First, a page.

When you load a webpage then there are two major things happening in your browsers:
- HTML Parsing
- Loading of the scripts
Loading of the scripts contain two parts:
- Fetching the script from the network.
- Executing the script line by line.
<script> element has two attributes, async and defer, that can give us more control over how and when external; files are fetched and executed.
async and defer are boolean attributes that are used along with the
<script> tag to load the external scripts efficiently into your webpage.
<html> <head>...</head> <body> ... <script src="main.js"> ... </body> </html>
Suppose your browser is parsing the HTML and then it encounters the
In the case of the normal
<script> tag following steps takes place:
- JS blocks the parsing of HTML
- Fetches the script from the network
- Executes the script
- HTML parsing is started only after the script is fully executed
The async attribute is used to indicate to the browser that the script file can be executed asynchronously.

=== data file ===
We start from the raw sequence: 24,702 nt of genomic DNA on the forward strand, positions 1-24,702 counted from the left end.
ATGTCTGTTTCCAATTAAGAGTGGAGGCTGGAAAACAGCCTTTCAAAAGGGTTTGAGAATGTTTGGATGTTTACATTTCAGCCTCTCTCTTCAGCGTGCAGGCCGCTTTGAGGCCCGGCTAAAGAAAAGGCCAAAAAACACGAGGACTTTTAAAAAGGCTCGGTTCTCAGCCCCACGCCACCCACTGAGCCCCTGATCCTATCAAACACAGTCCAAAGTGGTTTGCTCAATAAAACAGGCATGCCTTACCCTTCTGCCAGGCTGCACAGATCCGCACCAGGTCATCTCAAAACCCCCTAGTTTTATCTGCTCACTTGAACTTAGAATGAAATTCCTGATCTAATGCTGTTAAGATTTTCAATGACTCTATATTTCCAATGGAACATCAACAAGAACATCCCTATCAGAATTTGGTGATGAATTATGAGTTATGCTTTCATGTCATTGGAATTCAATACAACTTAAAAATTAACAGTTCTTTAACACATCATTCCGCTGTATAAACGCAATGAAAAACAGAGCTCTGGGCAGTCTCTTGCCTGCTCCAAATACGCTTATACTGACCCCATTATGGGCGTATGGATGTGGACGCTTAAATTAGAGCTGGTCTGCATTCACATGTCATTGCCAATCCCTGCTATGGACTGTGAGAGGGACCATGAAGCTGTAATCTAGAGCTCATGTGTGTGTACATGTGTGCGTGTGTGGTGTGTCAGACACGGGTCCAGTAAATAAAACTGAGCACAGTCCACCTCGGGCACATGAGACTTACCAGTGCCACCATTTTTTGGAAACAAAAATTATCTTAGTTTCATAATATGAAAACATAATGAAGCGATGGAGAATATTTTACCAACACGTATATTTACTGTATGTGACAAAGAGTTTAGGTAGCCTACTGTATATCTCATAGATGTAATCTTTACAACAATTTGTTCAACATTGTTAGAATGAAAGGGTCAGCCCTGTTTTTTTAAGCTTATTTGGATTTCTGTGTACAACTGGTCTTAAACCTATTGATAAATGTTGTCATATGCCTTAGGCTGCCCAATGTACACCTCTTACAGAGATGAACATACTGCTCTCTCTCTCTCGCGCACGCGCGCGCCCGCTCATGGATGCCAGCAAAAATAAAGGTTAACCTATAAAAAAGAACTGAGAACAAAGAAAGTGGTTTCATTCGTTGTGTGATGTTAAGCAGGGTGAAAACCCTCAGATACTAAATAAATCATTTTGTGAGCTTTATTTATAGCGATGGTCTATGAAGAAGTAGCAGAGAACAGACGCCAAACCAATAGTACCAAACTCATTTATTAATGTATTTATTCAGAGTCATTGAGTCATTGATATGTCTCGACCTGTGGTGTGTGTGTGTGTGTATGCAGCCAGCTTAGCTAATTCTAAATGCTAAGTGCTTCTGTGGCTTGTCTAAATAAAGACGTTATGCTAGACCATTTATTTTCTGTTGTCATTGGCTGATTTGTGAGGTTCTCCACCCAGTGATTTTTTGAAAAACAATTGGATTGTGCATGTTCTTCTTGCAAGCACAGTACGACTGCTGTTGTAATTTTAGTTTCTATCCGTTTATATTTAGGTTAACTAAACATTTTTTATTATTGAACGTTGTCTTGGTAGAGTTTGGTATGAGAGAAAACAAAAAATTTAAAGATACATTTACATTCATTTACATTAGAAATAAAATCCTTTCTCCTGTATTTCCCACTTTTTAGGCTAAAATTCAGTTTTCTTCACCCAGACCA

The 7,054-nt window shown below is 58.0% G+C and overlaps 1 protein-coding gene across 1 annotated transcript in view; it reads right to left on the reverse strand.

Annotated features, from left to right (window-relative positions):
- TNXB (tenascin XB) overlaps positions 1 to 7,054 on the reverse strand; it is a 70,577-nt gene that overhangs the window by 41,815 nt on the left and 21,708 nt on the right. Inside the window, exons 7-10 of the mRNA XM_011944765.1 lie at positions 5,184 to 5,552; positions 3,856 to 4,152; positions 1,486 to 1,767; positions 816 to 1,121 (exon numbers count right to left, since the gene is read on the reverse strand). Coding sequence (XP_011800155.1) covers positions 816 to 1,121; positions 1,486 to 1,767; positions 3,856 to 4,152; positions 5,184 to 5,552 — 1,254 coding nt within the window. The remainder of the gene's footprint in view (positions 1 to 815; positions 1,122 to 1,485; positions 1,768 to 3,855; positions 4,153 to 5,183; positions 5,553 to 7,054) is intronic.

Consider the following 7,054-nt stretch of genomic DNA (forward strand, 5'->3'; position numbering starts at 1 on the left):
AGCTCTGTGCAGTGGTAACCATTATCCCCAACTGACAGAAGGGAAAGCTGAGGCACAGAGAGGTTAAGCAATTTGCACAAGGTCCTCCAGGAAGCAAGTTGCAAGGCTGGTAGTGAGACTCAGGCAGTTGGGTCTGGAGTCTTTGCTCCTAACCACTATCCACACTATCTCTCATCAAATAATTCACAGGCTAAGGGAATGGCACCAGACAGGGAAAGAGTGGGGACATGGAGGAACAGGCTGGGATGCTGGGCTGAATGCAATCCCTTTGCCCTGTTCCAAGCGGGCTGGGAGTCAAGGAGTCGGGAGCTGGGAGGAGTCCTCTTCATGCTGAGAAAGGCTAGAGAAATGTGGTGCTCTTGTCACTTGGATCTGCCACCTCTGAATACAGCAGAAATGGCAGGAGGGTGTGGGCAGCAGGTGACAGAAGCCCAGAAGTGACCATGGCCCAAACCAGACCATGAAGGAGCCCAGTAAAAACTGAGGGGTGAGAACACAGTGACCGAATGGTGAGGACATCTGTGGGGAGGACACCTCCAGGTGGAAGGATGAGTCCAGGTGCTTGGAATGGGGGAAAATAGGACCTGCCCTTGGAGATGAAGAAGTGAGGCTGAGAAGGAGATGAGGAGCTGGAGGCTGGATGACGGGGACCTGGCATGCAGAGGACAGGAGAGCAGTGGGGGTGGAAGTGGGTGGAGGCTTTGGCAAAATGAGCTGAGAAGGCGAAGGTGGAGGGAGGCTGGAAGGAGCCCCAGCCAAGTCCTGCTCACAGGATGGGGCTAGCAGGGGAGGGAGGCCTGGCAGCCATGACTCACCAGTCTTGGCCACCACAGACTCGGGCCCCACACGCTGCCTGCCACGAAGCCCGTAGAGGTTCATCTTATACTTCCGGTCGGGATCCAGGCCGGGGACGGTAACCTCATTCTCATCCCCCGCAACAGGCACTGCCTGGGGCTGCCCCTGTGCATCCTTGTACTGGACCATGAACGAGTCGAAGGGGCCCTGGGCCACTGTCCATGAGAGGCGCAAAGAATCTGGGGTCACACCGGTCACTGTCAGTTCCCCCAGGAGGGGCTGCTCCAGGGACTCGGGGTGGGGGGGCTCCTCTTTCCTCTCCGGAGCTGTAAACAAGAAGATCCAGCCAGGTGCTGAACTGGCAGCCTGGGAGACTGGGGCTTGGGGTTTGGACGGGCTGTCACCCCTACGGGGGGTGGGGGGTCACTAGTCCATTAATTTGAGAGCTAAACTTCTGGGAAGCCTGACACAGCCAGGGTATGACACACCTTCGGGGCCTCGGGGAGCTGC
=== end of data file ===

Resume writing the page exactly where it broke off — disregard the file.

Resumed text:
<script async src="main.js">
- While using the async attribute, meanwhile, the HTML parsing is going on, any of the script with the async attribute is fetched from the network asynchronously along with the HTML parsing.
As soon as scripts are fetched and available in the network, HTML parsing stops and scripts start executing.
Once the scripts are executed, the HTML parsing continues like regular.
<script defer src="script.js">
The defer attribute tells the browser to only execute the script file once the HTML document has been fully parsed.
In this case:
- HTML parsing goes on and scripts are fetched in parallel
- Scripts are only executed once the HTML parsing is complete.
This blog was originally posted at => [https://rahulism.tech/article/async-vs-defer-in-JS/]
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